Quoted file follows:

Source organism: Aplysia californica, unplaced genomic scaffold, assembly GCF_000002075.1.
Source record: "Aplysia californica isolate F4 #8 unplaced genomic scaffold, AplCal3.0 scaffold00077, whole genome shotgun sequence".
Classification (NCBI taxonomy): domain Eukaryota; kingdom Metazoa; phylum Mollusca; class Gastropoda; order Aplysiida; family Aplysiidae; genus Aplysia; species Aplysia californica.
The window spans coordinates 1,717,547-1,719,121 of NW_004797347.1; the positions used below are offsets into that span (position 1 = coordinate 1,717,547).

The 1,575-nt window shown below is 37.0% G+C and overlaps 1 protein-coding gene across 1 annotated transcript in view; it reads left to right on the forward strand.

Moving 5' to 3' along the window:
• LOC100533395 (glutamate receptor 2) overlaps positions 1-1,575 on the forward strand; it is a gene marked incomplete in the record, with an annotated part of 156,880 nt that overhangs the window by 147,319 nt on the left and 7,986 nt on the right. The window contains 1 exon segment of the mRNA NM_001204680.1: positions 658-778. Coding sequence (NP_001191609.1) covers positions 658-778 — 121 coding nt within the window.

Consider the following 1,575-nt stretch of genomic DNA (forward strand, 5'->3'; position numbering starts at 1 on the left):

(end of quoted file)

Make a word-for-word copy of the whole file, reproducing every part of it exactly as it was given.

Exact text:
Source organism: Aplysia californica, unplaced genomic scaffold, assembly GCF_000002075.1.
Source record: "Aplysia californica isolate F4 #8 unplaced genomic scaffold, AplCal3.0 scaffold00077, whole genome shotgun sequence".
Classification (NCBI taxonomy): domain Eukaryota; kingdom Metazoa; phylum Mollusca; class Gastropoda; order Aplysiida; family Aplysiidae; genus Aplysia; species Aplysia californica.
The window spans coordinates 1,717,547-1,719,121 of NW_004797347.1; the positions used below are offsets into that span (position 1 = coordinate 1,717,547).

The 1,575-nt window shown below is 37.0% G+C and overlaps 1 protein-coding gene across 1 annotated transcript in view; it reads left to right on the forward strand.

Moving 5' to 3' along the window:
• LOC100533395 (glutamate receptor 2) overlaps positions 1-1,575 on the forward strand; it is a gene marked incomplete in the record, with an annotated part of 156,880 nt that overhangs the window by 147,319 nt on the left and 7,986 nt on the right. The window contains 1 exon segment of the mRNA NM_001204680.1: positions 658-778. Coding sequence (NP_001191609.1) covers positions 658-778 — 121 coding nt within the window.

Consider the following 1,575-nt stretch of genomic DNA (forward strand, 5'->3'; position numbering starts at 1 on the left):